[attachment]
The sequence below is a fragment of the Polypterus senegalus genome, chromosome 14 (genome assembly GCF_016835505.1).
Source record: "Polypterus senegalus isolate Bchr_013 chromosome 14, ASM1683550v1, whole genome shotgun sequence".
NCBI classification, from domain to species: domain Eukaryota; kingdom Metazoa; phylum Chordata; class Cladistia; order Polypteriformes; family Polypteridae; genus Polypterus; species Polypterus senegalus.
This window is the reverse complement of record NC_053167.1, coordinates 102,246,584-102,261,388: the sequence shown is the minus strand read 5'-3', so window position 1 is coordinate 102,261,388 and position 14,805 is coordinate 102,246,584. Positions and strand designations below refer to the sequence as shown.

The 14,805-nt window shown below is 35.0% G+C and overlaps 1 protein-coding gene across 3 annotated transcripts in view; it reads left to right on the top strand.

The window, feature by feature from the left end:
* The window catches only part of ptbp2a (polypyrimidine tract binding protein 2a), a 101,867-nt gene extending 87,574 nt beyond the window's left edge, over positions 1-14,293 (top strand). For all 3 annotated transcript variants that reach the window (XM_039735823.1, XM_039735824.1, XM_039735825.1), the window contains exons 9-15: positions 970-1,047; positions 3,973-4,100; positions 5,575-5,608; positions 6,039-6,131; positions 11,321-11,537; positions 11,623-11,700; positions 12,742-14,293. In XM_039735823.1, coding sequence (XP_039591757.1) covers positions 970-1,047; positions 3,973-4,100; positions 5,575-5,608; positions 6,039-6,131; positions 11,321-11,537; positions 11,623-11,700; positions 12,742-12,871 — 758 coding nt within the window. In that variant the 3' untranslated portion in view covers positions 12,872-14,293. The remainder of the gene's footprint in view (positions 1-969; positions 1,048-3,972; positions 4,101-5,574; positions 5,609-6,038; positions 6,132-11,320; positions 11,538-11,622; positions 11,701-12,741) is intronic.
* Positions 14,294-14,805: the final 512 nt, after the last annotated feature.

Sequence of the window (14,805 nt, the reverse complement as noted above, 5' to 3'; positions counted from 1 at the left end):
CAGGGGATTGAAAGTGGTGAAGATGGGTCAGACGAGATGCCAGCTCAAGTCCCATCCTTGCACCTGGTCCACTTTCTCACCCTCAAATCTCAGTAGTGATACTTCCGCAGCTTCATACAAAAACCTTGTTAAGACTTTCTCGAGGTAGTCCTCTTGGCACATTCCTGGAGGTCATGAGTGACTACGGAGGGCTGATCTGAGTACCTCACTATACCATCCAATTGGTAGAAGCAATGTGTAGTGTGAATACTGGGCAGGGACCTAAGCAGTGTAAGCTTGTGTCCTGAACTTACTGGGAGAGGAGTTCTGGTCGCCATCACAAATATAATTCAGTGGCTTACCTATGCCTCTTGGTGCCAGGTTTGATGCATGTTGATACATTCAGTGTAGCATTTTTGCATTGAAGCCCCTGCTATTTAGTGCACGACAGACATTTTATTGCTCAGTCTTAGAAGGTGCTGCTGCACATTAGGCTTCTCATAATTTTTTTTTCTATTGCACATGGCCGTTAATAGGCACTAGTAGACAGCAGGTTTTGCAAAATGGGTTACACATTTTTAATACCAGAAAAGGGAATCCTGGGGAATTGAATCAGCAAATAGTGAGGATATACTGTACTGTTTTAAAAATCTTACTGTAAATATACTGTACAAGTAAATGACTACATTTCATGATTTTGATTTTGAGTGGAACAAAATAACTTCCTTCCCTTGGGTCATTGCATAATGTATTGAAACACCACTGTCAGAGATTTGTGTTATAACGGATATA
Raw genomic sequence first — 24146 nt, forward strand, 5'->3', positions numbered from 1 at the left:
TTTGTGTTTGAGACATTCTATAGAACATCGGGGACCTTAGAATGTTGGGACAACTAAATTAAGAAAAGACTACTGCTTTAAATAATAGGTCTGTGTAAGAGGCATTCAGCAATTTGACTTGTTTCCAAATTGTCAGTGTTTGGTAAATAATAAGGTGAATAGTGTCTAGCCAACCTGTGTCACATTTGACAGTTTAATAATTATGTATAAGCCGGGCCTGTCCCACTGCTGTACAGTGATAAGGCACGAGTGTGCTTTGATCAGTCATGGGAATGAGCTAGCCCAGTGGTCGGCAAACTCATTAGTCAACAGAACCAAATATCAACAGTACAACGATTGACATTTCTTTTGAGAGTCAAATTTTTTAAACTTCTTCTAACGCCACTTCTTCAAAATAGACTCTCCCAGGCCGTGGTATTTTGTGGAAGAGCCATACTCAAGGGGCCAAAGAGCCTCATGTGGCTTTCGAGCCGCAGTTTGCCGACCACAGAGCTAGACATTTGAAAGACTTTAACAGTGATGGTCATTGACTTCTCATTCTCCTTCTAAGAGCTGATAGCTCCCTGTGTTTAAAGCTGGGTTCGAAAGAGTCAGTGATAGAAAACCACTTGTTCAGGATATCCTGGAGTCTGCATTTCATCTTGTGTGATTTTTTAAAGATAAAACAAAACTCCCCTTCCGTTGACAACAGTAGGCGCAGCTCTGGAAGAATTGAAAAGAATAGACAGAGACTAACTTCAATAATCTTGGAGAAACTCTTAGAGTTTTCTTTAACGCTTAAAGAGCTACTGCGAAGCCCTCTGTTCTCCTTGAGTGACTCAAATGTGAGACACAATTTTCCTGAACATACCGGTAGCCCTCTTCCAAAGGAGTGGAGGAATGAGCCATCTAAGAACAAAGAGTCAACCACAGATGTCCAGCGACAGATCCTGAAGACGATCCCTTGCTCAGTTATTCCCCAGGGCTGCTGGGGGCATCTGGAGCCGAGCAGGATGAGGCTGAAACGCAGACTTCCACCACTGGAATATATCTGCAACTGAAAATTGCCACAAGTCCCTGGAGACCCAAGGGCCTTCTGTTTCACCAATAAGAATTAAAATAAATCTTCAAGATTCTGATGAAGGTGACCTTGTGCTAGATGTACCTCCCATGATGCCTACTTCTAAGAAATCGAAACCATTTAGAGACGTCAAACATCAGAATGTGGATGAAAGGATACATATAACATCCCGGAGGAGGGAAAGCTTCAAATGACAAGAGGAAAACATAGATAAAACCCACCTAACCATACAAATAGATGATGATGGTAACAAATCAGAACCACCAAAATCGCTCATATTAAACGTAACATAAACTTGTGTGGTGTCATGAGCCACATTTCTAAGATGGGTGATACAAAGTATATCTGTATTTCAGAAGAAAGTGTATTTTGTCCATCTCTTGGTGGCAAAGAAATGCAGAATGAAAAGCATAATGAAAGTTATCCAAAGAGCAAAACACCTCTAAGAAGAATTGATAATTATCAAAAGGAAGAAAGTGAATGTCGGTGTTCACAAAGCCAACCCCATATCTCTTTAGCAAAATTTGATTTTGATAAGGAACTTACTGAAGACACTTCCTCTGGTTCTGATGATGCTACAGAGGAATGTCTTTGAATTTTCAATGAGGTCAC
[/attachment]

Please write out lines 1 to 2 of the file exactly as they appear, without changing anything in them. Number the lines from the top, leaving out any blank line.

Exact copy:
The sequence below is a fragment of the Polypterus senegalus genome, chromosome 14 (genome assembly GCF_016835505.1).
Source record: "Polypterus senegalus isolate Bchr_013 chromosome 14, ASM1683550v1, whole genome shotgun sequence".